A Dose of Serbia

Yugoslavian tennis star Monica Seles’ recent election into the International Tennis Hall of Fame has brought the limelight once again on Serbian tennis. Although Seles was born to Hungarian parents and adopted the US as her country in 1994, she is associated more with the place of her birth, Novi Sad, which was in Yugoslavia, but is now considered Serbia’s second largest city.


A country with a population of only 10 million, Serbia has thrown up several worthy players in the past few years. Monica was the fore-runner; so to speak, having won 53 singles titles, which include 9 Grand Slams. In 1991, at the age of 17, she became the youngest woman to top the rankings. But her powering career was cut short when she was stabbed on court in 1993 at the Hamburg Open by a fan of her rival, Steffi Graf, after which she never got back to the height of her game.


This is just one incident that brings to light the problem-ridden lives of tennis players in Serbia. The present generation of stars from the country grew up in conditions of a severely terror- and attack-ridden environment. Novak Djokovic attributes his composure on court to his childhood experiences, when he learned to remain calm during air raids by NATO forces.


Jelena Jankovic remembers fearing for her father and brothers in Serbia while she lived in the US for a better training. Ana Ivanovic often talks about practicing in dried-up swimming pools, because there were no courts or infrastructure to support players at all. Janko Tipsarevic sums up the situation, adding that “all we have in tennis here came from scratch, from nothing.” He attributes his success to his family and loved ones, and also to luck.


Despite that, 2007 witnessed the rise of the Serbs in world tennis, which continued into 2008 as well. Djokovic beat the then top-ranked Roger Federer on the way to winning the Australian Open last January; Ana Ivanovic lifted the Susan Lenglen Cup at Roland Garros in May and crowned it with a push past Maria Sharapova to take the No. 1 ranking. She lost it soon after, but the ball was in Serbia’s court again, as Jelena Jankovic rounded off 2008, holding the top rank. In addition, doubles champion Nenad Zimonjic was also ranked No. 1 in November 2008, becoming the second Serb, after Slobodan Zivojinovic, to hold the highest doubles ranking.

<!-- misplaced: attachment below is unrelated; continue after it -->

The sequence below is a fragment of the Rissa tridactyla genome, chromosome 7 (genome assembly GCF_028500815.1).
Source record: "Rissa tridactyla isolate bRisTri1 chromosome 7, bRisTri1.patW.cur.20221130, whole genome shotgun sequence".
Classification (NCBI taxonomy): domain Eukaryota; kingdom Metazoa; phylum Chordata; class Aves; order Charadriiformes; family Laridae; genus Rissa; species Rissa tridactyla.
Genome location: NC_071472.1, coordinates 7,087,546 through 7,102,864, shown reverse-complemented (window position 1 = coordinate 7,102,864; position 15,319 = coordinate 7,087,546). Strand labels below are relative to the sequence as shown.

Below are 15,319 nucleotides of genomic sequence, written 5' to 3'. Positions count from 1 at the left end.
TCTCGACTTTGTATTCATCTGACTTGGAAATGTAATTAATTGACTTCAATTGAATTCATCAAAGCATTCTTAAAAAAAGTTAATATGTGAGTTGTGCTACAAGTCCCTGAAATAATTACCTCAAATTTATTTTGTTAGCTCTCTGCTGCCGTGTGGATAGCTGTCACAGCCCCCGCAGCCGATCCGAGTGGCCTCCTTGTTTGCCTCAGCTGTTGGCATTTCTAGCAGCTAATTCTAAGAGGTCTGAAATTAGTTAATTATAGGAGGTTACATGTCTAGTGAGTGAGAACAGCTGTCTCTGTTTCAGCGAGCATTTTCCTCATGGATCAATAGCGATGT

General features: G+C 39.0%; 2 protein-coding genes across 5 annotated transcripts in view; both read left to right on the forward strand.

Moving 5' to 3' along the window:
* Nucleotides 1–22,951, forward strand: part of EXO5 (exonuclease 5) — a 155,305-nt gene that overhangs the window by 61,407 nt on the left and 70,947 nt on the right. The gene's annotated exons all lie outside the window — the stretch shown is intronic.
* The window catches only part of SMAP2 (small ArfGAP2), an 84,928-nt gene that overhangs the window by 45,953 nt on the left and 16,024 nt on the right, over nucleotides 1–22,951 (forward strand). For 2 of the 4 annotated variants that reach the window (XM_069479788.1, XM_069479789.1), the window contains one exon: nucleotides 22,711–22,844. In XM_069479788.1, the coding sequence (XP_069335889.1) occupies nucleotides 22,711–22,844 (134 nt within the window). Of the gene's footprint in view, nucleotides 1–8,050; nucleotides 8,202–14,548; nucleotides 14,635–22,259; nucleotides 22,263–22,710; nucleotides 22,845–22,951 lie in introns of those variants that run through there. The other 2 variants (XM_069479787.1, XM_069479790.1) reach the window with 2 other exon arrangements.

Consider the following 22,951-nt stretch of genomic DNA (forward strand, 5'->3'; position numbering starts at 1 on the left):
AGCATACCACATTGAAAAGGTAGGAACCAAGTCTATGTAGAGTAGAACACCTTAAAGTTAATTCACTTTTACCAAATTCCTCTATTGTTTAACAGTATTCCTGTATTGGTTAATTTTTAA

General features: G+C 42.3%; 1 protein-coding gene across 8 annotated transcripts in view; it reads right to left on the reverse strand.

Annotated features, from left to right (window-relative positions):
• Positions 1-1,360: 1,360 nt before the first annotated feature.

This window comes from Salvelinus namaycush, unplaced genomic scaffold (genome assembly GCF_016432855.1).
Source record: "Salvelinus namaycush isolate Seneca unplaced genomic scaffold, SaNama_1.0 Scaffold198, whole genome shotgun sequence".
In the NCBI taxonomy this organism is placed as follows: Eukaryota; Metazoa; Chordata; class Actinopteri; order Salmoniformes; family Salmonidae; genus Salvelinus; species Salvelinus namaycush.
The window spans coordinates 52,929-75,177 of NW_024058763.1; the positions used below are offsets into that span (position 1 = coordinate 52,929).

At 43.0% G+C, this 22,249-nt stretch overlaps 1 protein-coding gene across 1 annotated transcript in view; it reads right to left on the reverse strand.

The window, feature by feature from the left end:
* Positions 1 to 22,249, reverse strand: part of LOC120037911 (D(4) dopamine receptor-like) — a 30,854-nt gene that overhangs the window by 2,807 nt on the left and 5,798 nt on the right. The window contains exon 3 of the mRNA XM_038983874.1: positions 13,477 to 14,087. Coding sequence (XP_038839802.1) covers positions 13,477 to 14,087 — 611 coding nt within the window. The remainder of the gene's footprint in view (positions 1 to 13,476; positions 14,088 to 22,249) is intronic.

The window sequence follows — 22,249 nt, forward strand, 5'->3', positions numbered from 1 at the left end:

However, although it has a handful of players in the top ten, there aren’t too many Serbian tennis players besides them, leaving the onus of representing their country on their shoulders alone. It is for this reason that it is felt that Serbian tennis could be well on its way out in a decade or so, following the pattern of countries like Australia. This comparison has thrown up the debate between the country of birth and the country where the player is trained. Not a single Serbian player has been trained in Serbia itself, simply because of the lack of infrastructure. There was no academy or tennis federation, no support from the Government or even investment in the game. While Djokovic trained in Germany, Jankovic left for Florida at the age of 12, and Ivanovic moved to Switzerland.


But none of them, unlike Seles, adopted these as their countries. They remain loyal to Serbia and consider their experiences as an important factor in determining who they are today. While Serbia might have been deprived of basic facilities for her players, she is rising to the occasion and doing her best to honor them. Taking inspiration from these gritty world ambassadors, the Serbian Government is striving to create the right environment for future tennis stars and investing in developing world-class infrastructure. With Belgrade being touted as a possible choice for a major tournament later this year after the Berlin Open was cancelled, it indeed looks like it is paving its road to success seriously and determinedly.


Kriti Bajaj



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